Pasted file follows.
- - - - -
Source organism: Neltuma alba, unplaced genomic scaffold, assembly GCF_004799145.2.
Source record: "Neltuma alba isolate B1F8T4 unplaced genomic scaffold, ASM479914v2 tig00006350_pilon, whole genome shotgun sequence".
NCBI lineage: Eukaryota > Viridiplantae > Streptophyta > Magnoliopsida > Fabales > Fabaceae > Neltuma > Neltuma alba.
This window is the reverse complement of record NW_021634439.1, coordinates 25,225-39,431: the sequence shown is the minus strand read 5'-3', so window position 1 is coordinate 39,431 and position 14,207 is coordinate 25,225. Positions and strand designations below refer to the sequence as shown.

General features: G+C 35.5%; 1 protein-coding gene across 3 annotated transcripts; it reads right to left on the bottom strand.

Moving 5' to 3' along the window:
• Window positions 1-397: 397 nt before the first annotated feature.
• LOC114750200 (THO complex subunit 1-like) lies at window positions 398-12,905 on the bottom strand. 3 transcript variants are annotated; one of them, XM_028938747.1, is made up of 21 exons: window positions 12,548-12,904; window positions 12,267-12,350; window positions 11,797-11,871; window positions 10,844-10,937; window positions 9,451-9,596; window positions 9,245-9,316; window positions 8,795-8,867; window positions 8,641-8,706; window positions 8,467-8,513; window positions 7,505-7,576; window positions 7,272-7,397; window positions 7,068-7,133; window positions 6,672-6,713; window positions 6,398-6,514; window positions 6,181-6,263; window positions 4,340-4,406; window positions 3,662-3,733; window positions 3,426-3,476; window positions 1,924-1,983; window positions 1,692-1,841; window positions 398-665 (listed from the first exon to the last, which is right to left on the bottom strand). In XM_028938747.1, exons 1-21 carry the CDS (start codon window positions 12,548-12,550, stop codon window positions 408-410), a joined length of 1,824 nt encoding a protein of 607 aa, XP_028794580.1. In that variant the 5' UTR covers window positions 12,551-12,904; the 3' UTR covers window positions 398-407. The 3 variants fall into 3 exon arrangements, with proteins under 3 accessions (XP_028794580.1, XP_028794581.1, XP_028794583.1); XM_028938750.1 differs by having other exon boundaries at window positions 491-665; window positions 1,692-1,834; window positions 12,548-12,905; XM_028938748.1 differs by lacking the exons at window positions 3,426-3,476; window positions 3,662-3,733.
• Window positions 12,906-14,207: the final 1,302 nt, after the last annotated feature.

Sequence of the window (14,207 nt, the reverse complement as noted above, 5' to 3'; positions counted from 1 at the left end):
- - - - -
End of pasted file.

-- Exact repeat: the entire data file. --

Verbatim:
Source organism: Neltuma alba, unplaced genomic scaffold, assembly GCF_004799145.2.
Source record: "Neltuma alba isolate B1F8T4 unplaced genomic scaffold, ASM479914v2 tig00006350_pilon, whole genome shotgun sequence".
NCBI lineage: Eukaryota > Viridiplantae > Streptophyta > Magnoliopsida > Fabales > Fabaceae > Neltuma > Neltuma alba.
This window is the reverse complement of record NW_021634439.1, coordinates 25,225-39,431: the sequence shown is the minus strand read 5'-3', so window position 1 is coordinate 39,431 and position 14,207 is coordinate 25,225. Positions and strand designations below refer to the sequence as shown.

General features: G+C 35.5%; 1 protein-coding gene across 3 annotated transcripts; it reads right to left on the bottom strand.

Moving 5' to 3' along the window:
• Window positions 1-397: 397 nt before the first annotated feature.
• LOC114750200 (THO complex subunit 1-like) lies at window positions 398-12,905 on the bottom strand. 3 transcript variants are annotated; one of them, XM_028938747.1, is made up of 21 exons: window positions 12,548-12,904; window positions 12,267-12,350; window positions 11,797-11,871; window positions 10,844-10,937; window positions 9,451-9,596; window positions 9,245-9,316; window positions 8,795-8,867; window positions 8,641-8,706; window positions 8,467-8,513; window positions 7,505-7,576; window positions 7,272-7,397; window positions 7,068-7,133; window positions 6,672-6,713; window positions 6,398-6,514; window positions 6,181-6,263; window positions 4,340-4,406; window positions 3,662-3,733; window positions 3,426-3,476; window positions 1,924-1,983; window positions 1,692-1,841; window positions 398-665 (listed from the first exon to the last, which is right to left on the bottom strand). In XM_028938747.1, exons 1-21 carry the CDS (start codon window positions 12,548-12,550, stop codon window positions 408-410), a joined length of 1,824 nt encoding a protein of 607 aa, XP_028794580.1. In that variant the 5' UTR covers window positions 12,551-12,904; the 3' UTR covers window positions 398-407. The 3 variants fall into 3 exon arrangements, with proteins under 3 accessions (XP_028794580.1, XP_028794581.1, XP_028794583.1); XM_028938750.1 differs by having other exon boundaries at window positions 491-665; window positions 1,692-1,834; window positions 12,548-12,905; XM_028938748.1 differs by lacking the exons at window positions 3,426-3,476; window positions 3,662-3,733.
• Window positions 12,906-14,207: the final 1,302 nt, after the last annotated feature.

Sequence of the window (14,207 nt, the reverse complement as noted above, 5' to 3'; positions counted from 1 at the left end):